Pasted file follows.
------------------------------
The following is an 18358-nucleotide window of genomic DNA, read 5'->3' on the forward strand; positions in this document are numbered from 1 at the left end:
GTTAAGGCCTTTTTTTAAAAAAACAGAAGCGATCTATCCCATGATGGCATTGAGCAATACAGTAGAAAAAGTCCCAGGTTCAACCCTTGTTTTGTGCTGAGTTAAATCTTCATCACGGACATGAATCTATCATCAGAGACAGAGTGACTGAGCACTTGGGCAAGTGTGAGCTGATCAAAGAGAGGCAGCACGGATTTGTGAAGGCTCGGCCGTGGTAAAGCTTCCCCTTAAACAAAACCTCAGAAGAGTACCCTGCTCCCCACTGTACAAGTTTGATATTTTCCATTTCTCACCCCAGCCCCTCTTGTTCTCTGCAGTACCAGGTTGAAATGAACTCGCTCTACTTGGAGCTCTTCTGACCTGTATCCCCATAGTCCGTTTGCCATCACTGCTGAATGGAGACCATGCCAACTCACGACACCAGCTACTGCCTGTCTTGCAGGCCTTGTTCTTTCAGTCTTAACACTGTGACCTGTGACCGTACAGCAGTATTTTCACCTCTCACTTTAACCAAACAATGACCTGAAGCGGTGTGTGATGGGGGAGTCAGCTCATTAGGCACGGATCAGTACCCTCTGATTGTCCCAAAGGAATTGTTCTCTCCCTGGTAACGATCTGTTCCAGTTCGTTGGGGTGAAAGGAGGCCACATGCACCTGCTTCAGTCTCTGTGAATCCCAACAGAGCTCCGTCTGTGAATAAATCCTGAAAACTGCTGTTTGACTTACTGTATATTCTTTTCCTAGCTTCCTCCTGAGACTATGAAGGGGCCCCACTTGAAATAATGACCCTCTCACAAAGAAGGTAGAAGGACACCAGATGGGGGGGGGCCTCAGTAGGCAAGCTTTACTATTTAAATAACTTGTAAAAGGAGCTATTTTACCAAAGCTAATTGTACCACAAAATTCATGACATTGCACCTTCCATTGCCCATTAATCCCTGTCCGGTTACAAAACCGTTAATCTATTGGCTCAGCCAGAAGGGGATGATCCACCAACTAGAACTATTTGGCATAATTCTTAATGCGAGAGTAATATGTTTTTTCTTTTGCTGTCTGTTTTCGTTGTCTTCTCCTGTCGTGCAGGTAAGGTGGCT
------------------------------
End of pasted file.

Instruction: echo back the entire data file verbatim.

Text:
The following is an 18358-nucleotide window of genomic DNA, read 5'->3' on the forward strand; positions in this document are numbered from 1 at the left end:
GTTAAGGCCTTTTTTTAAAAAAACAGAAGCGATCTATCCCATGATGGCATTGAGCAATACAGTAGAAAAAGTCCCAGGTTCAACCCTTGTTTTGTGCTGAGTTAAATCTTCATCACGGACATGAATCTATCATCAGAGACAGAGTGACTGAGCACTTGGGCAAGTGTGAGCTGATCAAAGAGAGGCAGCACGGATTTGTGAAGGCTCGGCCGTGGTAAAGCTTCCCCTTAAACAAAACCTCAGAAGAGTACCCTGCTCCCCACTGTACAAGTTTGATATTTTCCATTTCTCACCCCAGCCCCTCTTGTTCTCTGCAGTACCAGGTTGAAATGAACTCGCTCTACTTGGAGCTCTTCTGACCTGTATCCCCATAGTCCGTTTGCCATCACTGCTGAATGGAGACCATGCCAACTCACGACACCAGCTACTGCCTGTCTTGCAGGCCTTGTTCTTTCAGTCTTAACACTGTGACCTGTGACCGTACAGCAGTATTTTCACCTCTCACTTTAACCAAACAATGACCTGAAGCGGTGTGTGATGGGGGAGTCAGCTCATTAGGCACGGATCAGTACCCTCTGATTGTCCCAAAGGAATTGTTCTCTCCCTGGTAACGATCTGTTCCAGTTCGTTGGGGTGAAAGGAGGCCACATGCACCTGCTTCAGTCTCTGTGAATCCCAACAGAGCTCCGTCTGTGAATAAATCCTGAAAACTGCTGTTTGACTTACTGTATATTCTTTTCCTAGCTTCCTCCTGAGACTATGAAGGGGCCCCACTTGAAATAATGACCCTCTCACAAAGAAGGTAGAAGGACACCAGATGGGGGGGGGCCTCAGTAGGCAAGCTTTACTATTTAAATAACTTGTAAAAGGAGCTATTTTACCAAAGCTAATTGTACCACAAAATTCATGACATTGCACCTTCCATTGCCCATTAATCCCTGTCCGGTTACAAAACCGTTAATCTATTGGCTCAGCCAGAAGGGGATGATCCACCAACTAGAACTATTTGGCATAATTCTTAATGCGAGAGTAATATGTTTTTTCTTTTGCTGTCTGTTTTCGTTGTCTTCTCCTGTCGTGCAGGTAAGGTGGCT